Wow. This week went quickly – but the internet never fails to provide interesting things for me. Elisabeth Hendrickson wrote two fantastic articles this week. The first covers something I stress a lot – interview the company who is hiring you. The second builds on the first, and discusses manager failure modes. Read them both. I had to look if I posted this already. Either it’s a duplicate, or I can’t read, but either way, it’s worth reading (again). Yes, good DevEx increases productivity. Here is the data. Loved this post from Bryan Finster on being Too Smart to Make Mistakes I’ve contributed to a few tech career ladders in my life. Trish Khoo has a great write up of some of the behind the scenes that goes into creating a good career ladder. I knew some of this, but definitely not all. This was a nice article on The History of Port Numbers Hope you found something interesting – see ya’ in a week.

    16.02.2024 | 3:49 קרא עוד...
  • Glints in Leadership

    Glints in Leadership I talk quite a bit about leadership as creating spaces where people can thrive and grow. It suits my leadership style to lead in such a way. I get to amplify my strengths and work in a way that rewards me. It's a beautiful experience to see people back their ideas and abilities and venture into something new. Creating spaces is about allowing people the agency to decide how the work they're accountable for is executed. It's signalling that around here, your ideas and goals are valuable and will be listened to. It's the opportunity for you, if you wish, to determine what success looks like and then give you the tools to make that happen. That means being available to people, listening to them and allowing them to succeed on their terms. It takes time for those ripples of change to have an impact. They won't come out of obvious places. And often, they're only recognisable as a glint on water. But when you see it, do everything you can to nurture it and give it room to grow. You must protect it from the elements, and when it thrives, you must celebrate it. Not everyone is going to agree with this approach. Some may see this as a threat or dismiss it as passive leadership. I've come to realise that this space is for them, too. As a leader, you offer this space to everyone, even those who operate and behave differently from you. You don't have to[…]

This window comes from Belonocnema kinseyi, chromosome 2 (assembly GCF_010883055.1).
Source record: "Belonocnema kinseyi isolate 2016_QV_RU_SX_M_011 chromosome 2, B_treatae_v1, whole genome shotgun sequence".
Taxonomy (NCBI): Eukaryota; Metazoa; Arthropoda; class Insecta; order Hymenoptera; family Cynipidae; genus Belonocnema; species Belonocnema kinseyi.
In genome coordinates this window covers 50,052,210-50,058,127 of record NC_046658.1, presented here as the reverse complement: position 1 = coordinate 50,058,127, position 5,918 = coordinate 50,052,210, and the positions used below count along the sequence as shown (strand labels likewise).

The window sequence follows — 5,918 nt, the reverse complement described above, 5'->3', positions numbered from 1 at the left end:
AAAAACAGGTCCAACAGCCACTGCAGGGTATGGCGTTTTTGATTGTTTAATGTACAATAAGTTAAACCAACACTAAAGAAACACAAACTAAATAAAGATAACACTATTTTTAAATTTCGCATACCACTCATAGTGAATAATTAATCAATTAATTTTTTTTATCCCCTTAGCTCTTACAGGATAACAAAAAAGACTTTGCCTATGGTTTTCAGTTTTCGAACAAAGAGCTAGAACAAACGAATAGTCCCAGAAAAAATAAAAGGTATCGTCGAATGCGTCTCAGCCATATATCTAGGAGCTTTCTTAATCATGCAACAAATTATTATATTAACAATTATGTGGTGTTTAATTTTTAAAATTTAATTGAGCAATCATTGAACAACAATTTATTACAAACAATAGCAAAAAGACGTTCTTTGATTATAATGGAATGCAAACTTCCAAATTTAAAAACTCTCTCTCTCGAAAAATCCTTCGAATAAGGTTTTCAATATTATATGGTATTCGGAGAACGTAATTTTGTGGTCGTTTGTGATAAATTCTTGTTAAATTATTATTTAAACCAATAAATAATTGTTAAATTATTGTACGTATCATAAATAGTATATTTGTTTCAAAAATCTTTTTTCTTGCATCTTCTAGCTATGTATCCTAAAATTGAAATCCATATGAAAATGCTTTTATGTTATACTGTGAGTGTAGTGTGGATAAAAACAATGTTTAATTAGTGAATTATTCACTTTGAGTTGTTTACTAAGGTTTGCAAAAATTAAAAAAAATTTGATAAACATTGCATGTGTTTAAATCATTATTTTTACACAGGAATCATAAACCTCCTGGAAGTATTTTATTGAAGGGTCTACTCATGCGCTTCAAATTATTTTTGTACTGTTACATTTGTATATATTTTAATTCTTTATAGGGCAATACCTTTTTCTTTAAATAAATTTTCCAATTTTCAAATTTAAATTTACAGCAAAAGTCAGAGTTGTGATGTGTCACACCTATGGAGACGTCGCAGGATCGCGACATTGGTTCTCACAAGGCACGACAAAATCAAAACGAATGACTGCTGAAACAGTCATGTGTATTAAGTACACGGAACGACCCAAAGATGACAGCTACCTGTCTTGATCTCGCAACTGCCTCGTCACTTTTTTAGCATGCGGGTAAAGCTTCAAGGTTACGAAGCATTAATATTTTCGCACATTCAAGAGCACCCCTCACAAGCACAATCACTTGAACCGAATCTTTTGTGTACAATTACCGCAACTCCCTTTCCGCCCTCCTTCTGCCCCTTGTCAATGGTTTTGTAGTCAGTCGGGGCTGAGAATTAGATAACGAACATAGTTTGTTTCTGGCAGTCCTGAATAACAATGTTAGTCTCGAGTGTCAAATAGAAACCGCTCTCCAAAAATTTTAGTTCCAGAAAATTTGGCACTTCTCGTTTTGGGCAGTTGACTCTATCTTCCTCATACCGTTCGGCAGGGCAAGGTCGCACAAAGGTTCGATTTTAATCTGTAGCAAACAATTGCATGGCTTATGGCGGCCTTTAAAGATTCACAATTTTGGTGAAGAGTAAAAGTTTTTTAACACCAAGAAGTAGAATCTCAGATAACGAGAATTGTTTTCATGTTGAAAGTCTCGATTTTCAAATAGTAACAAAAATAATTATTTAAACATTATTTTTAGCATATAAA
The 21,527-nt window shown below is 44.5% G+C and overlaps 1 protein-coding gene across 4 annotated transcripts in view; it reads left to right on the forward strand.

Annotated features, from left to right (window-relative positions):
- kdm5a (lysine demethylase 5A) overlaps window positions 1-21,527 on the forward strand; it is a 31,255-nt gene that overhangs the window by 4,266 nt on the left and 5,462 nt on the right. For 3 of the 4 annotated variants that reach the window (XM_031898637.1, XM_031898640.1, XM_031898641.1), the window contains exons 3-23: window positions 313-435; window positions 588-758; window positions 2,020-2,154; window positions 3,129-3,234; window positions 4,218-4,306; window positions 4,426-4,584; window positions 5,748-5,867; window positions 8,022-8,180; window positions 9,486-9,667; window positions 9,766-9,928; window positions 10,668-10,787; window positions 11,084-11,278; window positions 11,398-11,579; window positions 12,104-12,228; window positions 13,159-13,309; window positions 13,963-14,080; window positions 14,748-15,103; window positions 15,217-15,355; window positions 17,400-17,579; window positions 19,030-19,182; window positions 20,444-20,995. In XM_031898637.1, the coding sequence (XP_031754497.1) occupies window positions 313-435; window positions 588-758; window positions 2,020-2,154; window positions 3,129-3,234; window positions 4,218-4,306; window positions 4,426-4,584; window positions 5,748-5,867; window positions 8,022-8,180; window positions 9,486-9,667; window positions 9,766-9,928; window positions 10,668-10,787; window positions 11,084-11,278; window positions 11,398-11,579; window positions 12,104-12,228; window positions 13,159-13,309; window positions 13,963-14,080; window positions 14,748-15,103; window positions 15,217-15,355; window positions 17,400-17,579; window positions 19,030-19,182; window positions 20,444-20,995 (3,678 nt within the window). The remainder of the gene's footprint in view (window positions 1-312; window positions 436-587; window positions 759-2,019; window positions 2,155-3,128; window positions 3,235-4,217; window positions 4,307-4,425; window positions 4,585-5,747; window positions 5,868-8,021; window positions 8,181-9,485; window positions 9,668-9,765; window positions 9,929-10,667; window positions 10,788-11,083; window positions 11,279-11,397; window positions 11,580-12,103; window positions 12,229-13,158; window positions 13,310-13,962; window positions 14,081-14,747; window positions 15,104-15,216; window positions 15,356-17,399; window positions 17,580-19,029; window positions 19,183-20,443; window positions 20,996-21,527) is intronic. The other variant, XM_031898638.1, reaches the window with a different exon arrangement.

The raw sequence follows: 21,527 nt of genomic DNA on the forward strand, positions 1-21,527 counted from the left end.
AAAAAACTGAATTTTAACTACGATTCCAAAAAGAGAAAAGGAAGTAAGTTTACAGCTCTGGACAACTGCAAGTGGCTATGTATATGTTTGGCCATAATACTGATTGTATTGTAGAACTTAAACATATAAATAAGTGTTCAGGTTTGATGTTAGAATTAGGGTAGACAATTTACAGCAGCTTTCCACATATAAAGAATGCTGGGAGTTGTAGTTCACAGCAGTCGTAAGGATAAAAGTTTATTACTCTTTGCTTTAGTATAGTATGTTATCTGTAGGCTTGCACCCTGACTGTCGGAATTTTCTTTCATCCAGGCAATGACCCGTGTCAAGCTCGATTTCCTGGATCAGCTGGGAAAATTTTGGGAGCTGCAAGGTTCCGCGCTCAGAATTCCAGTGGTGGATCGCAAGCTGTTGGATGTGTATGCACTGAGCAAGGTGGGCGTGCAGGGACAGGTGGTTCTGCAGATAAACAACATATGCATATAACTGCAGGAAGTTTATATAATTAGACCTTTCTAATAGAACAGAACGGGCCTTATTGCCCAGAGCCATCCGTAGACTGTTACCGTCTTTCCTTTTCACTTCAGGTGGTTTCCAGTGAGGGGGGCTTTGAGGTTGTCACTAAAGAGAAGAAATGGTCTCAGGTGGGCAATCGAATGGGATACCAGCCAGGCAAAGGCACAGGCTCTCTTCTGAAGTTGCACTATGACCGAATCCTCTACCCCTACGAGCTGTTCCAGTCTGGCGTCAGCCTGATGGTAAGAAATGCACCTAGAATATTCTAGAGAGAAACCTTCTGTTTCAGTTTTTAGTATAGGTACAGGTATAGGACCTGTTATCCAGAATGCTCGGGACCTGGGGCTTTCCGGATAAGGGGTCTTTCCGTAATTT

16.02.2024 | 3:24 קרא עוד...
  • Try the Awarding-Winning BuildWise Live on the TestWisely Platform

    Try the Awarding-Winning BuildWise Live on the TestWisely Platform Try the award-winning Continuous Testing Solution on the Cloud.Continue reading on Medium »

    16.02.2024 | 1:35 קרא עוד...
  • 5 Key Reasons to Choose Private Cloud for Mobile App Testing

    Test Guild - Automation Testing Tools Community 5 Key Reasons to Choose Private Cloud for Mobile App Testing Remote work has fixed a lot, but it's made testing mobile apps a real pain for QA teams. How do we make sure that developers and testers can use the latest devices? Like iPhones, Androids, and even niche gear like AR headsets from home? Shipping devices across the world is impractical. And public Cloud device […] You’re reading 5 Key Reasons to Choose Private Cloud for Mobile App Testing, originally posted on Test Guild - Automation Testing Tools Community - and copyrighted by Joe Colantonio

    16.02.2024 | 12:54 קרא עוד...
  • Hello, World! The best of Esoteric Languages

    Esoteric languages are mind boggling and a lot of fun, even just writing Hello World! Come check out my 5 favourites. The post Hello, World! The best of Esoteric Languages first appeared on The Quality Duck.

    16.02.2024 | 11:38 קרא עוד...
  • Sharing is caring - Intro to Jenkins shared libraries